Trial of Sen. Bob Menendez takes a weeklong break after jurors get stuck in elevator

NEW YORK — The trial of Sen. Bob Menendez was paused for a week Tuesday after federal court jurors, treated to a brick-by-brick version of the prosecutor’s bribery case, became stuck in an elevator a day after emerging from their usual meeting room were forced out due to flooding.

Judge Sidney H. Stein said jurors were stuck in an elevator for several minutes during what was supposed to be a late-afternoon 10-minute recess that lasted nearly half an hour.

The elevator malfunction came as jurors were shuttled between floors to a conference room because the carpet in their usual conference room, just outside the courtroom, was found to be soaked Monday after someone left the sink taps open over the weekend. As the judges left that day, Stein humorously warned them, “Don’t all get into one elevator.”

The crash came on a day when prosecutors were slowly trying to build their case against the Democrat with evidence they hoped would score points with jurors against Menendez and his two co-defendants — two New Jersey businessmen the government says paid him bribes , consisting of gold bars. , hundreds of thousands of dollars in cash and a car.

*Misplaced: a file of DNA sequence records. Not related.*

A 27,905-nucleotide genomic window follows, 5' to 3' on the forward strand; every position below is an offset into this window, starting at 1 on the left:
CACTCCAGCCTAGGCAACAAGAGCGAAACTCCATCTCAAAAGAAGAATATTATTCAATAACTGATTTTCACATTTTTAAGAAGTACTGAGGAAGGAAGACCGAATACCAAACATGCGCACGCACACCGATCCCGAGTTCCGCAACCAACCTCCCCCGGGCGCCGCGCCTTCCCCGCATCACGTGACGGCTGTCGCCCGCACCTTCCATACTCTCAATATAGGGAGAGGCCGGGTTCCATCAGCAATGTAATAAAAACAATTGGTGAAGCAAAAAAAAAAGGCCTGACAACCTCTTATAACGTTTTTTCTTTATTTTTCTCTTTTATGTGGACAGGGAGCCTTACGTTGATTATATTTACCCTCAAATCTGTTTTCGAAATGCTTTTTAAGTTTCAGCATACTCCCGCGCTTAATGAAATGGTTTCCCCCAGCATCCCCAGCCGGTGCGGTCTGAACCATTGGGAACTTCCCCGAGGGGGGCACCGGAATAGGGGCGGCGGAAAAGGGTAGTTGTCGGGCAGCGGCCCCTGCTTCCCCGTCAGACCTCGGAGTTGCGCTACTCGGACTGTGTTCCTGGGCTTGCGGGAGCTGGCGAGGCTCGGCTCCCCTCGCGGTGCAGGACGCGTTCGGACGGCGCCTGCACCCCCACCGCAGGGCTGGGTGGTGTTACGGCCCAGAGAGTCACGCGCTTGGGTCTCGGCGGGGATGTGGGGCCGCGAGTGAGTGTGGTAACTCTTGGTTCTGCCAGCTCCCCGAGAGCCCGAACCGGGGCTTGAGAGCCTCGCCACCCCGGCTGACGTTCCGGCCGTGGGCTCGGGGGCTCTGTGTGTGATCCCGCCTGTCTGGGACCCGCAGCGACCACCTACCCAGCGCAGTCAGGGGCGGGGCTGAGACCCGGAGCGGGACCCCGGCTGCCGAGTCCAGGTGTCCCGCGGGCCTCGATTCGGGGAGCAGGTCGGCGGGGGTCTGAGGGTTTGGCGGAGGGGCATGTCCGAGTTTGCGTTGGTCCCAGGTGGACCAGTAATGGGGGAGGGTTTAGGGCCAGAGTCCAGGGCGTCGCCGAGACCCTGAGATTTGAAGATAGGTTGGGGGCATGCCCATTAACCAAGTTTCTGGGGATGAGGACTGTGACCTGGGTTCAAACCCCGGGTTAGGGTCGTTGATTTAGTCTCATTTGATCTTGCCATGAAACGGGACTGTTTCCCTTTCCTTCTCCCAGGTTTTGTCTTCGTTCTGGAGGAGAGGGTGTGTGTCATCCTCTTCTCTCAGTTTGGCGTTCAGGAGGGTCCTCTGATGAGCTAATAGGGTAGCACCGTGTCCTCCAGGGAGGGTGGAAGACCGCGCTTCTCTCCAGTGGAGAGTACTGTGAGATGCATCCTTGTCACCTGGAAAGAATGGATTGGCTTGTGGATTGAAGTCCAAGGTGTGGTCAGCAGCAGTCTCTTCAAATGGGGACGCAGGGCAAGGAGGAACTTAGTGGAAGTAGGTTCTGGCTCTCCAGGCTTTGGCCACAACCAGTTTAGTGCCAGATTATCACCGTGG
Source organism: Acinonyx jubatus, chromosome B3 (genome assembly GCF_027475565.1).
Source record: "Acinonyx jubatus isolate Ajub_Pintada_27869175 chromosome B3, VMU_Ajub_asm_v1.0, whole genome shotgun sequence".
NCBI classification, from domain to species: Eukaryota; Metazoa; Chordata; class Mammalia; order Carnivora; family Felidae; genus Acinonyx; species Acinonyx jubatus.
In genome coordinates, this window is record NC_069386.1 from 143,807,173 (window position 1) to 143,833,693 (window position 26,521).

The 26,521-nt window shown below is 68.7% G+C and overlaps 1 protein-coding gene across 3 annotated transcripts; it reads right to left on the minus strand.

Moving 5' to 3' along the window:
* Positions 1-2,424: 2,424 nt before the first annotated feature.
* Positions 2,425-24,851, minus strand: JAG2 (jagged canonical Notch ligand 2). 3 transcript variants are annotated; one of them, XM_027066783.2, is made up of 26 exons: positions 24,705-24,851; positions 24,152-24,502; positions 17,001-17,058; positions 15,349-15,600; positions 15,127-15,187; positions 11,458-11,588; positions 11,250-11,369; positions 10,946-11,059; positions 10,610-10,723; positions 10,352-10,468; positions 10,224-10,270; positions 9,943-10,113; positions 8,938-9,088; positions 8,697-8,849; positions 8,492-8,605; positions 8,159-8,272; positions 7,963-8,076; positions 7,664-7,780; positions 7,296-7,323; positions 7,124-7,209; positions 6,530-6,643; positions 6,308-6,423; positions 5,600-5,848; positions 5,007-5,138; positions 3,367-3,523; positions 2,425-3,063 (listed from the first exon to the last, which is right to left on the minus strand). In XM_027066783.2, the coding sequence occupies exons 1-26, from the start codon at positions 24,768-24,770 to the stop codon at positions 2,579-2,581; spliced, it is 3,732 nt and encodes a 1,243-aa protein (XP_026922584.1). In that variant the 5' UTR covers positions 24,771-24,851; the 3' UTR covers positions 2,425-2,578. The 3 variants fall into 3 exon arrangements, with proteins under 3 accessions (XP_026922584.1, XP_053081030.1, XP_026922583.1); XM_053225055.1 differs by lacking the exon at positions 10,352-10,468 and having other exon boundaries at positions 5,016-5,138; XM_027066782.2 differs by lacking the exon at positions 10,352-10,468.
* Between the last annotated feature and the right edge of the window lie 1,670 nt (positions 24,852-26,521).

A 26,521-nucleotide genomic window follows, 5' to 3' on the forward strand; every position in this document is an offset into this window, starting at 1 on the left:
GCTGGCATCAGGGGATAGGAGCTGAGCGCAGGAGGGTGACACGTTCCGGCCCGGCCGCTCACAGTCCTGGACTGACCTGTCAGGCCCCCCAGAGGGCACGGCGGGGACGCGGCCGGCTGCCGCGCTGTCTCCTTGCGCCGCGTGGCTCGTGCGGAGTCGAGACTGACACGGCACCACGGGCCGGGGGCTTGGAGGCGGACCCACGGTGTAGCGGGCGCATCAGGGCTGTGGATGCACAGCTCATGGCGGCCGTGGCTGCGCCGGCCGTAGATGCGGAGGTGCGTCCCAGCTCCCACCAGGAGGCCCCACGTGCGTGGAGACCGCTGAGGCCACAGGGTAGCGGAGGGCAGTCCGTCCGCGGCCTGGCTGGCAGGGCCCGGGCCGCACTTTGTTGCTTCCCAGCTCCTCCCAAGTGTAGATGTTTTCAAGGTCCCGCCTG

Lawyers for Menendez, 70, of Englewood Cliffs, New Jersey, and the businessmen say their clients are not guilty and that the government is trying to turn common interactions between a politician and his constituents into crimes.

Among the witnesses Tuesday was a man who worked for the State Department during the years when prosecutors say Menendez used his powerful position as chairman of the Senate Foreign Relations Committee to do favors for Egypt so he could stem the flow of bribes. could keep on track.

Joshua Paul, who now works as a consultant for a nonprofit, testified that the commission and its chairman have extraordinary powers over the State Department because it controls its leadership, dictates how it functions and confirms ambassadors around the world.

After his arrest last fall, Menendez was forced to resign from office, although he has resisted calls to leave the Senate.

Prosecutors say Menendez did things that benefited Egyptian officials so he could receive bribes in exchange for clearing the way for a co-defendant to secure a lucrative monopoly to certify meat shipped from U.S. slaughterhouses to Egypt exported complied with Islamic dietary requirements.

In addition to bribery, extortion, fraud and obstruction of justice, Menendez is also accused of acting as a foreign agent of Egypt.